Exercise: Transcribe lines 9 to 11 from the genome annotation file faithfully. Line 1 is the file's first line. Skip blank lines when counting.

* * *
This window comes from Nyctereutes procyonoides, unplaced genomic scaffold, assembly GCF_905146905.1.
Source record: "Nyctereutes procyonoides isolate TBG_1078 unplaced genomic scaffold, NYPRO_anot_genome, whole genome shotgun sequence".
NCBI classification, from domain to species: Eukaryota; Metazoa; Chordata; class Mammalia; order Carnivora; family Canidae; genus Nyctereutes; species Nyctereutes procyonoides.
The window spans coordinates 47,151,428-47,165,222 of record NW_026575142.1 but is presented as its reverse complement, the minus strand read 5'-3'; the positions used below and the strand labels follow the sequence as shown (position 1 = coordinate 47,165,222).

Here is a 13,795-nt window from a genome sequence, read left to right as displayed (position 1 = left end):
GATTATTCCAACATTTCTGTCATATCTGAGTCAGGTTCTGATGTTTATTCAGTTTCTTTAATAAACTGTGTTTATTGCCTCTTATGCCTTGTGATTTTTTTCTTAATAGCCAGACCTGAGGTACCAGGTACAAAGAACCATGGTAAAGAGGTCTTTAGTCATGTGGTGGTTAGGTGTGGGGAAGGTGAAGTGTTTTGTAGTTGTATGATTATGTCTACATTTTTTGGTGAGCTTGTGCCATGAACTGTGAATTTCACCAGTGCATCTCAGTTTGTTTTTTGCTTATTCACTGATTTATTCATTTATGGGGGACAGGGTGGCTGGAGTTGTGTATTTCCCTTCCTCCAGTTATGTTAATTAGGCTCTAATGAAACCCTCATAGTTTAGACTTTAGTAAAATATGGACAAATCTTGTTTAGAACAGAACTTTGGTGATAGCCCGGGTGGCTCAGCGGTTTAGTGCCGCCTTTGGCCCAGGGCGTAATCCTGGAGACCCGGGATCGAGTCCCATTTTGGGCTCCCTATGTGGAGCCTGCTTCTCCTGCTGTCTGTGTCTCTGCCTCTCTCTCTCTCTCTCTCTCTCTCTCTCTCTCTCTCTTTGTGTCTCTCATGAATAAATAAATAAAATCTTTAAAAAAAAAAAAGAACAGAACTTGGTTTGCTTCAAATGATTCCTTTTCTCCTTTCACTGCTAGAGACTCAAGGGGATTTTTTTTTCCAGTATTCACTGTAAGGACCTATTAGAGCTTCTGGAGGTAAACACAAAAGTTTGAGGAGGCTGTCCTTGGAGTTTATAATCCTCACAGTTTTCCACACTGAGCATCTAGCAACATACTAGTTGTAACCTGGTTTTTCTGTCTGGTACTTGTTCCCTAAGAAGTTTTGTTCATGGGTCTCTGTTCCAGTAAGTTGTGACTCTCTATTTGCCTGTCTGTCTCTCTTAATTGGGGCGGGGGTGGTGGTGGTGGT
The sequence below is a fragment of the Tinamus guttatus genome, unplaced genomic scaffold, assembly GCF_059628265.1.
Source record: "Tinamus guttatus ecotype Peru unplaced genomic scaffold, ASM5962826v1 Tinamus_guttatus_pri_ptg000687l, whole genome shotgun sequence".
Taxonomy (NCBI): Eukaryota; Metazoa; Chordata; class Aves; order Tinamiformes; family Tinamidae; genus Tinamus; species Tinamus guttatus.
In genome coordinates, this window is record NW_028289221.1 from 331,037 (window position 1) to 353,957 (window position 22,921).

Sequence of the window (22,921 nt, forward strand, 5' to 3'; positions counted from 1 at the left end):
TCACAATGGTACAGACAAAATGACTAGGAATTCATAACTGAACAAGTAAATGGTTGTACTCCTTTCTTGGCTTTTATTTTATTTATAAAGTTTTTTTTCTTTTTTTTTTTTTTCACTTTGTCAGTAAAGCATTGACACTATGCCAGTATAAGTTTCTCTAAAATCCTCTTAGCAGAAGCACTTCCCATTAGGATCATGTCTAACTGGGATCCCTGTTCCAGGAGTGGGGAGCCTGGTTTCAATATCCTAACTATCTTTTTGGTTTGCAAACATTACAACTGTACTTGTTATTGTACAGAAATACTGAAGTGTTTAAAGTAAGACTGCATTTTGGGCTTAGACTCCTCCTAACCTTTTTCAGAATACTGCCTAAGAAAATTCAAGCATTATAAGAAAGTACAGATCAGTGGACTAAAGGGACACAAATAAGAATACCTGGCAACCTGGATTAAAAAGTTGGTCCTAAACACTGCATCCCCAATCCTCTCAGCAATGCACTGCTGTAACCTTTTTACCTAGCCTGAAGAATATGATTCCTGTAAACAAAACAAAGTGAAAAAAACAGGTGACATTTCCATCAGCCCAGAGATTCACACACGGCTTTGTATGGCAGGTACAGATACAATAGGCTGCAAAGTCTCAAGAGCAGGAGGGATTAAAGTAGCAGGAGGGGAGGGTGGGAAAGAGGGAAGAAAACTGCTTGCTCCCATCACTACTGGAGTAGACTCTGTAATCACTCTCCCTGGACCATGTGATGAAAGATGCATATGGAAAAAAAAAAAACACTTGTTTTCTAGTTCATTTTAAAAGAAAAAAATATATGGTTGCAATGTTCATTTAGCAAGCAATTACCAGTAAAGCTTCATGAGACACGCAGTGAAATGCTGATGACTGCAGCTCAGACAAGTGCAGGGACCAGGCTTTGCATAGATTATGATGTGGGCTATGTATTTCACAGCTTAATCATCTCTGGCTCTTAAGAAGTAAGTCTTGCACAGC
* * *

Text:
Taxonomy (NCBI): Eukaryota; Metazoa; Chordata; class Aves; order Tinamiformes; family Tinamidae; genus Tinamus; species Tinamus guttatus.
In genome coordinates, this window is record NW_028289221.1 from 331,037 (window position 1) to 353,957 (window position 22,921).

Sequence of the window (22,921 nt, forward strand, 5' to 3'; positions counted from 1 at the left end):